How Blind People Learn to Cross Streets

Medically Reviewed by Jabeen Begum, MD on November 02, 2022

You may feel alarmed or confused if you spot a blind pedestrian waiting at a crossing light. In most cases, though, there’s no need to worry. Advances in technology have improved accessibility in many areas. As a result, many blind people or people with visual impairments can learn to navigate even the busiest city streets confidently and safely. 

A blind person can use assistive technologies, aids, other senses, and many other methods to detect traffic flows. These devices and skills make it possible for visually impaired pedestrians to cross the street and travel independently by foot. However, blind people can still face challenges when they cross the street. Learn about strategies and tools that people with visual impairments use to navigate street crossings.

How Does a Blind Person Know When to Cross the Street? 

A blind person can learn to cross a road independently using a combination of external cues. Additionally, over time, many pedestrians with visual impairments develop a mental map of their local areas by counting streets and memorizing audio signals. This tactic helps them recognize what street they’ve reached and predict traffic patterns. 

Other strategies that a blind pedestrian can use to cross a street successfully include: 

  • Asking nearby pedestrians to tell them when it’s safe to cross
  • Figuring out the correct direction to cross the road and walking in a straight line
  • Listening to vehicular sounds to understand the layout of the intersection
  • Seeking traffic control systems, like a pushbutton pole that triggers a walk signal
  • Using physical cues like the curb or the slope of the sidewalk to find a crosswalk
  • Waiting to hear traffic moving parallel to the crosswalk before stepping into the intersection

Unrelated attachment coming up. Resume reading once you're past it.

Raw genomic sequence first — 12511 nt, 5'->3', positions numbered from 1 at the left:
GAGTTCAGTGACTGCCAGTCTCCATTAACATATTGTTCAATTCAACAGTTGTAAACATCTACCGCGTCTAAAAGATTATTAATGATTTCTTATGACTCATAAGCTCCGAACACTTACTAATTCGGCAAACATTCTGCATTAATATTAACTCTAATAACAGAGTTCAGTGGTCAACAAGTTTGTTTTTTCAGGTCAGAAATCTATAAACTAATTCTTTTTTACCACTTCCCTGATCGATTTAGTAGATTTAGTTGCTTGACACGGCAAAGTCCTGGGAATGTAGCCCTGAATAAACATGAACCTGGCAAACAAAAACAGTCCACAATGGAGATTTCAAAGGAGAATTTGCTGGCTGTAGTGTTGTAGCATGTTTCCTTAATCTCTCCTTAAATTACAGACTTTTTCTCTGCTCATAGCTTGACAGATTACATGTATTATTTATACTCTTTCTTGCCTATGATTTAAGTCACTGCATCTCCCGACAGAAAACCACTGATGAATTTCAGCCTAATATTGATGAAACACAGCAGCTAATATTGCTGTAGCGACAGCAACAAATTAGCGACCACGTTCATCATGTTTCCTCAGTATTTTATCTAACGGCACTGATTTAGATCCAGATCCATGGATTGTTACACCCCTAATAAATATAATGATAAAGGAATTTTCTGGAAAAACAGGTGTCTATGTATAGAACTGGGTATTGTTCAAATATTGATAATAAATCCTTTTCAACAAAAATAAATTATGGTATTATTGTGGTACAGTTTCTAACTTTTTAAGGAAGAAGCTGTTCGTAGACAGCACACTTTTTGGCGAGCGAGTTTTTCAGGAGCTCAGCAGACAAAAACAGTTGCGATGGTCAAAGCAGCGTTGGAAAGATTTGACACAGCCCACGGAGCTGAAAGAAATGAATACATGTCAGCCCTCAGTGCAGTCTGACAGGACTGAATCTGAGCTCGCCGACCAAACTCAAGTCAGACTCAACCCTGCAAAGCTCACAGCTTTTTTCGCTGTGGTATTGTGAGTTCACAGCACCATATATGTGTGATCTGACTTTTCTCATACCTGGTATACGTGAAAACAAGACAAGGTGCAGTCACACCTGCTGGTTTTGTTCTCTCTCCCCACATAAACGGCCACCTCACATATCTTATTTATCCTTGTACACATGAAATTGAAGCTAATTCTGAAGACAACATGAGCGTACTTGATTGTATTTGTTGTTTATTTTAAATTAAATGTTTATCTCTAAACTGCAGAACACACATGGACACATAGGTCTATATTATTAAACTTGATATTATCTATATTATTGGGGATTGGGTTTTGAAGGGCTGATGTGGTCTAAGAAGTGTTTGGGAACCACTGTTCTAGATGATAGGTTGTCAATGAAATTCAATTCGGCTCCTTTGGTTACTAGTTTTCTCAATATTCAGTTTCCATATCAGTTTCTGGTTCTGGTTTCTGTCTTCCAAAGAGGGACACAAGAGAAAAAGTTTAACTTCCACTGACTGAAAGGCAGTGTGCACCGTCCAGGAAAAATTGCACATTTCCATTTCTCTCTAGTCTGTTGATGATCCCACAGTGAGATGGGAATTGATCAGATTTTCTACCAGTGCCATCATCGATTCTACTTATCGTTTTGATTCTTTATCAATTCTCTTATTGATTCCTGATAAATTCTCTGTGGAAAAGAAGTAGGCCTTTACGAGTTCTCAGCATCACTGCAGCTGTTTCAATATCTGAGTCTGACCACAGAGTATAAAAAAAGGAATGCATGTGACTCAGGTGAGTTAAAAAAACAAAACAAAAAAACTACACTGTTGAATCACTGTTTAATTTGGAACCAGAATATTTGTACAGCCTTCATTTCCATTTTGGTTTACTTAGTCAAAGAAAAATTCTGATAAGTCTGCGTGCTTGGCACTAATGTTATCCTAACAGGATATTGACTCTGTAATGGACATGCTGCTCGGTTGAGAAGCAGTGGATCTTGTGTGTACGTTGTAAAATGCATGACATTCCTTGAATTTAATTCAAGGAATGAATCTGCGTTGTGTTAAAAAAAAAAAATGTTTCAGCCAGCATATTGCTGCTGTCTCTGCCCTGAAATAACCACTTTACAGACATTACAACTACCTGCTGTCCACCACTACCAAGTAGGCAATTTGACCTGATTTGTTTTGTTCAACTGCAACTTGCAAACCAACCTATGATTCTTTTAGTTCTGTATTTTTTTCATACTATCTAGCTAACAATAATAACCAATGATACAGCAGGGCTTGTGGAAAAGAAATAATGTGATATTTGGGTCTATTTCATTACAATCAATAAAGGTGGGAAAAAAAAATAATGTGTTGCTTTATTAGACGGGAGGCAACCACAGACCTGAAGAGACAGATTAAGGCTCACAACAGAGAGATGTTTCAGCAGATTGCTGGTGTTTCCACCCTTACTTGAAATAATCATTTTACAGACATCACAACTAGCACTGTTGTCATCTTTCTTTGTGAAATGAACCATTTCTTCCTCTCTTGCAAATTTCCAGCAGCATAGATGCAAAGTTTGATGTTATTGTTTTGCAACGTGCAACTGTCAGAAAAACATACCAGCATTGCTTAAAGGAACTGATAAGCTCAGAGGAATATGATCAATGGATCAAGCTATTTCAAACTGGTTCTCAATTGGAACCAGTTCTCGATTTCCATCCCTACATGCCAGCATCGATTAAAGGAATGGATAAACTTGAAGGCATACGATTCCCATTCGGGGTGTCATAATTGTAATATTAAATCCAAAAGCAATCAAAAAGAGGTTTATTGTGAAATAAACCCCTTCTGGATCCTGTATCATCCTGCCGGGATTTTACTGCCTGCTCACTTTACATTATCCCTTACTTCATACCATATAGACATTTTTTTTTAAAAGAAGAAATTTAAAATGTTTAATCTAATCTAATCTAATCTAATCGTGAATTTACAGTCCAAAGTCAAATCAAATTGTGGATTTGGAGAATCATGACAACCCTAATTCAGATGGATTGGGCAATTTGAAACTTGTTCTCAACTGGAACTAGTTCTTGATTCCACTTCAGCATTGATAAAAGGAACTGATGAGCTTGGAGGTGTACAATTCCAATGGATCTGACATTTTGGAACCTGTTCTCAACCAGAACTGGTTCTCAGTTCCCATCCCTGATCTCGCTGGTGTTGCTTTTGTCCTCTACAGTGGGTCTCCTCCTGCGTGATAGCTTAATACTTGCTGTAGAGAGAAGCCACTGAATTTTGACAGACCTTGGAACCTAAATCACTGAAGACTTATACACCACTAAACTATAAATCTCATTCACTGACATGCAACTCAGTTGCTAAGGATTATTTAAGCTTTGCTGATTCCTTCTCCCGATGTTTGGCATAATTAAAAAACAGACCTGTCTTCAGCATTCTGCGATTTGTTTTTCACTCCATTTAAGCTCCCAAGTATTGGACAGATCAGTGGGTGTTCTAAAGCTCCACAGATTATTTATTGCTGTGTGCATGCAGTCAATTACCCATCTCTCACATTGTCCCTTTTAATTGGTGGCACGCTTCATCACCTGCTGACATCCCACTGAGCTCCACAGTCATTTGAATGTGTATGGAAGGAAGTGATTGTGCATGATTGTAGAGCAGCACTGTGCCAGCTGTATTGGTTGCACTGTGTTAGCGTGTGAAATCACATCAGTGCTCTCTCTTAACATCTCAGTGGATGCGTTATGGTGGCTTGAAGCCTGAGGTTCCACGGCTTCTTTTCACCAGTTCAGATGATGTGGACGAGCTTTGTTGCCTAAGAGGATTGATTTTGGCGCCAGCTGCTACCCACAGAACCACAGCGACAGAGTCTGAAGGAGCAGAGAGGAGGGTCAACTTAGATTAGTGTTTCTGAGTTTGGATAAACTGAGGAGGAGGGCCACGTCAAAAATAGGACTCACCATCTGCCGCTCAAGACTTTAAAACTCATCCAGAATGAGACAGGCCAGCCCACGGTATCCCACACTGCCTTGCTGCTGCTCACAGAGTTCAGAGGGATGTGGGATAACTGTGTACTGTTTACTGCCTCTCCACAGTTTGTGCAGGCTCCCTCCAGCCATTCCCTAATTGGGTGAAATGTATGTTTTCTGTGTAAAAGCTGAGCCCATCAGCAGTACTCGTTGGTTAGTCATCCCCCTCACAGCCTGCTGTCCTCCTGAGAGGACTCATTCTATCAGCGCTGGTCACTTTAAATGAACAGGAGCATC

By combining some or all of these tactics, a person with visual impairments can cross a street effectively.

What Challenges Do Blind People Face When Crossing the Street? 

Despite the tactics mentioned above, blind people still face many challenges when walking through intersections. These difficulties can range from minor inconveniences to potentially life-threatening problems. 

Common challenges for visually-impaired pedestrians include: 

  • Background noise. Urban settings often have constant and distracting environmental sounds like airplanes passing overhead or people talking. These noises can make it difficult for blind pedestrians to evaluate traffic patterns.  
  • Inability to easily detect approaching vehicles. As manufacturers produce increasingly quiet cars, blind people may struggle to hear oncoming vehicles in time. This difficulty can lead to pedestrians getting struck by cars if they enter the intersection at the wrong moment.  
  • Lack of traffic. Quiet streets can also pose challenges for people with visual impairments. A lack of passing vehicles can make it difficult for pedestrians to audibly determine when the walking interval begins. 
  • No pedestrian phase. Some low-traffic streets or roads designed without accessible features may not have a pushbutton signal, a pedestrian phase, or even a painted crosswalk.

All of these factors can make street crossings hazardous or impossible for blind pedestrians.

How Can Technology Help a Blind Person Cross the Street? 

Pedestrians with visual impairments can use assistive technologies to help them cross the road safely. These innovative tools build on the person’s wayfinding abilities and external signals to help them determine the best moment to walk through the intersection. 

Examples of current and in-development blind person aids specifically designed to improve street crossings include: 

  • Accessible pedestrian signals. These pushbutton devices have several features that help blind people cross intersections. These may include audible walk signals, a button that provides additional time to cross the road, pushbutton locator tones, and vibrotactile walk indications for deaf pedestrians.